The legislation requires double-layered fencing, similar to that
erected in the late 1990s along San Diego County’s border with Tijuana,
to be installed along huge swaths of California, Arizona, New Mexico
and Texas.

Why aren’t we creating a “Northern Wall” to protect us from all those
self-righteous Canadians with their “Aye”s and “Don’cha Knows?” and
their superior beers and more skillful hockey teams?

There’s no greater threat to democracy and Americanism than neighbors
who don’t brag about their better life across “The Great Frozen Wall of
the Great White North” — unless, that is, you start to count the cold
shoulder from the rest of the world that cannot be shrugged off by the
most duplicitous act in the history of Homeland Security.

42 Comments

  1. I think the solution to the problems on the southern border aren’t necessarily solved by the fence.
    But something needs to be done now to prevent future problems.
    We need to pressure Mexico to stop exporting its poor to our country so that the elite ruling class can continue to get richer and richer while living off of the money sent home by the millions of hard working, but undocumented and often exploited illegal immigrants.
    We need to encourage Mexico to increase its economy, educational systems, and work opportunities for its people so that Hugo Chavez doesn’t roll in 10 years from now with revolutionary talk and handfuls of cash to cause trouble.
    Also, we need to keep an eye on both borders to prevent threats to our nation. This might be better done with intelligence and monitoring. The virtual fence idea might work to prevent “loose” nuclear material from being smuggled into the country to be used against our great cities.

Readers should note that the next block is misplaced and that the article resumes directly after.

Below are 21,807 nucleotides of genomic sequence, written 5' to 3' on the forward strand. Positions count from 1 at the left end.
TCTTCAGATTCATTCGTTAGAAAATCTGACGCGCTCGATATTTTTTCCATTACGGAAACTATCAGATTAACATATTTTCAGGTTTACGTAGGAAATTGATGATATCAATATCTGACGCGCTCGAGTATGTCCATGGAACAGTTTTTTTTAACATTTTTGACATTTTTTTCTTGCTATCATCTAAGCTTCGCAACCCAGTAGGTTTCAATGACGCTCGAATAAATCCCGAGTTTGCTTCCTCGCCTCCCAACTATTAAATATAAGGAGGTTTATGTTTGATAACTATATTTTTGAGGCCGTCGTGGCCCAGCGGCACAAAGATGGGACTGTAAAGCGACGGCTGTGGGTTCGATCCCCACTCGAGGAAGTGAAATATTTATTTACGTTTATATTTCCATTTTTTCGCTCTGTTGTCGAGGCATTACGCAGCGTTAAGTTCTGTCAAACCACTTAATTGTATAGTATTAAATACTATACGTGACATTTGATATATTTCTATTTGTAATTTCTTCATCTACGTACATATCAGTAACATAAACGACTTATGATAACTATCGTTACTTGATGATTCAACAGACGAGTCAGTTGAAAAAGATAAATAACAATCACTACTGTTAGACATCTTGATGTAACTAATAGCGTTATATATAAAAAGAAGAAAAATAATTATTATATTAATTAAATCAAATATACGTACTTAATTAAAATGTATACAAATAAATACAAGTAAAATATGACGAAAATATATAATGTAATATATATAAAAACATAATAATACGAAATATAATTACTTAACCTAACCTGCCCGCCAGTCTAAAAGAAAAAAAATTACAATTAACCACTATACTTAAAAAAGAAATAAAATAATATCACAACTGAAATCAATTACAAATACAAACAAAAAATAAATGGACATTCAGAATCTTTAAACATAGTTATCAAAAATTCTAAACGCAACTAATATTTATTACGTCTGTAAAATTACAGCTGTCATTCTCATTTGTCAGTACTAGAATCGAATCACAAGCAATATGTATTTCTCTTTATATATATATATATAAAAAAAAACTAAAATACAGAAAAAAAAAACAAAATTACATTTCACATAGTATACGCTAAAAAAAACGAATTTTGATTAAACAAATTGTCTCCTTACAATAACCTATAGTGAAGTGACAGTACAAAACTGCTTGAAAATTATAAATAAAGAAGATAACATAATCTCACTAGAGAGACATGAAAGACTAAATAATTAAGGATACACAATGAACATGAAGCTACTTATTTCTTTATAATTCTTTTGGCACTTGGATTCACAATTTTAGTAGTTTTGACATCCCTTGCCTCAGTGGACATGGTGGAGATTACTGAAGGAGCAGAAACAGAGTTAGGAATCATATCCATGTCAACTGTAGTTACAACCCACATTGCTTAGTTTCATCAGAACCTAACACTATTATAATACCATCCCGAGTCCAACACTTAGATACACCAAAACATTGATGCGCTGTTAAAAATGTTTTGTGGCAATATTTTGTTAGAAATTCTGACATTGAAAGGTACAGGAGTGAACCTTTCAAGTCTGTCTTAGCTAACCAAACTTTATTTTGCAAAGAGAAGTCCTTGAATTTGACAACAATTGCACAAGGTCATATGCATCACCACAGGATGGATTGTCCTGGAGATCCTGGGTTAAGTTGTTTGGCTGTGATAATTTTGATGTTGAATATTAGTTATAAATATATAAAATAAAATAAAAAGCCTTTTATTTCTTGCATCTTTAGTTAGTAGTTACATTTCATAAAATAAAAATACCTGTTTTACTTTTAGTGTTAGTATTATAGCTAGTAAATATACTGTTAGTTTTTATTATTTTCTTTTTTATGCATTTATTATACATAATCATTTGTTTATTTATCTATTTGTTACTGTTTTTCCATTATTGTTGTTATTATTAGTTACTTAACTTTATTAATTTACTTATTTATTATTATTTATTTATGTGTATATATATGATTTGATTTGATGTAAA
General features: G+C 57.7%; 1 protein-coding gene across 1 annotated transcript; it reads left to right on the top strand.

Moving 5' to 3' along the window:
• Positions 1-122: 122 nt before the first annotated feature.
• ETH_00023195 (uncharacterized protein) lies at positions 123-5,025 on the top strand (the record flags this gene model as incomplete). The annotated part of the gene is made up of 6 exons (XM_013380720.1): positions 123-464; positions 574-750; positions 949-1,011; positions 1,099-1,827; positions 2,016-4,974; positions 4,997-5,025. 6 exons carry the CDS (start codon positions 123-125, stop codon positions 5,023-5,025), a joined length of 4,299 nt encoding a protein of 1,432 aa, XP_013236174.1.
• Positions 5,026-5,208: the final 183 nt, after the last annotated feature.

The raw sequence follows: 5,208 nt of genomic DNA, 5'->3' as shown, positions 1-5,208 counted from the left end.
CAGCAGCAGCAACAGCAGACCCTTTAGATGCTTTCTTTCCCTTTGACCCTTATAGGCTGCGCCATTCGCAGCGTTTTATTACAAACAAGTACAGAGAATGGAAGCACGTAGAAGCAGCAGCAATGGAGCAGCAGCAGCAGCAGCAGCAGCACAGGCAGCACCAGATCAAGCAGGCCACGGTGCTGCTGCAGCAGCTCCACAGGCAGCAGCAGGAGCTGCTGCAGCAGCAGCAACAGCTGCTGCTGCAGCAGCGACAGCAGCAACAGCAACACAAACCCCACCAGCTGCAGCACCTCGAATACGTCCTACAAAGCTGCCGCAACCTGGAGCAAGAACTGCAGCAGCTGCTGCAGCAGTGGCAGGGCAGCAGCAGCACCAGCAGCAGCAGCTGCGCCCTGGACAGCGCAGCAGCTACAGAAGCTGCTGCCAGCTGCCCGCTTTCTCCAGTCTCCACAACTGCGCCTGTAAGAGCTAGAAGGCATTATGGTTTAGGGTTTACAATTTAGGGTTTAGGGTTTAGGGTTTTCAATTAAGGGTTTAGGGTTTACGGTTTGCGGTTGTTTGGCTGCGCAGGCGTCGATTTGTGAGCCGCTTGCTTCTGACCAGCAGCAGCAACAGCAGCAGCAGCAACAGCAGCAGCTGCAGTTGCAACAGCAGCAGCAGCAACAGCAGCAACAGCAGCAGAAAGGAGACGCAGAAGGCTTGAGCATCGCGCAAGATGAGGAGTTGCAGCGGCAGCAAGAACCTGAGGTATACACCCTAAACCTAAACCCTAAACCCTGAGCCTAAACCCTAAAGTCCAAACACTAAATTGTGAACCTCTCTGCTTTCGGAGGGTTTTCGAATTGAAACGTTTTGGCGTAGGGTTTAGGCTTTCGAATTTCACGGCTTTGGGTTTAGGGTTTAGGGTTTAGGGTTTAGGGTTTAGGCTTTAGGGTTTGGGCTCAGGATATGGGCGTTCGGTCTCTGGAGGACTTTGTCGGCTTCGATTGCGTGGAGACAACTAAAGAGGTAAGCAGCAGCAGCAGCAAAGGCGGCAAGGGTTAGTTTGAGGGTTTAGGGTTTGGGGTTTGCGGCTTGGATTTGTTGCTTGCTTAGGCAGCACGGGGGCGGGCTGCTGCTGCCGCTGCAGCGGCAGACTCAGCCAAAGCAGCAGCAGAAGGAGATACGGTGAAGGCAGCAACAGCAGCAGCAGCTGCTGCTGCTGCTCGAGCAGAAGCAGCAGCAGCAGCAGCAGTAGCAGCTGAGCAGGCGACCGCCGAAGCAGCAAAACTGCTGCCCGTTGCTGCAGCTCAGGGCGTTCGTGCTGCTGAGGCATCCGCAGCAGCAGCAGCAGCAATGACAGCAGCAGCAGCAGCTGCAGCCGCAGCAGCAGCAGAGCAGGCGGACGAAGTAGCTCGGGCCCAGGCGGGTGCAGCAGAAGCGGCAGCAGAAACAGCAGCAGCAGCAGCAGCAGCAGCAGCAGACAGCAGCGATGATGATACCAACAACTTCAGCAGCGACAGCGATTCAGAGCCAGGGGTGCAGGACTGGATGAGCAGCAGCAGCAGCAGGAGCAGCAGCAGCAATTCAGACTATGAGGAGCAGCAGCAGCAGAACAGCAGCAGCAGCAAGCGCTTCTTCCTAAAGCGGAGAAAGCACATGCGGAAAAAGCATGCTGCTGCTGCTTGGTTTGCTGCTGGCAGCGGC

PBS’s Frontline’s program Loose Nukes shows that the problem of potential nuclear terrorism is real in this account of a 1995 incident in Russia:

    Based on a tip she received from Chechen rebel leader Shamil Basayev, a reporter for Russia’s Independent Television Channel found a hidden package containing radioactive cesium-137 buried under some leaves in Izmailovsky Park, a popular, public park located in the Northeast region of Moscow.
    According to the CIA, although the package weighed 32 kilograms, there was probably only a small quantity of cesium inside.
    Cesium-137 is not fissile.
    It cannot be used to make atomic bombs.
    However, it is highly radioactive. It is a strong gamma emitter and is often used in medicine as a source of radiation for computer tomography equipment and in industrial fault detection equipment.
    However, if a radioactive material, such as cesium-137, is exploded with conventional explosives it can contaminate a large area and pose a health risk. Such a “dirty bomb” is a low-tech alternative in the arsenal of radioactive weapons.

    Adds Frontline:

    However, it is not the incidents of materials seizure in Europe that ought to worry us most. The low security and poor accounting in the Russian nuclear system means there is no way to know for sure what material may be missing. …
    The fact that there have been no major interceptions in Europe since December, 1994 ought not be reassuring. Many observers have noted that the chaos of Russia’s southern borders provides many open smuggling routes where it is possible to export almost without hindrance. After the highly publicized stings of 1994, the chances are low that a would-be nuclear smuggler would head toward Europe.
    What is scariest is that we don’t know what we don’t know.

    Having a completely wide open border presents threats to our nation’s safety.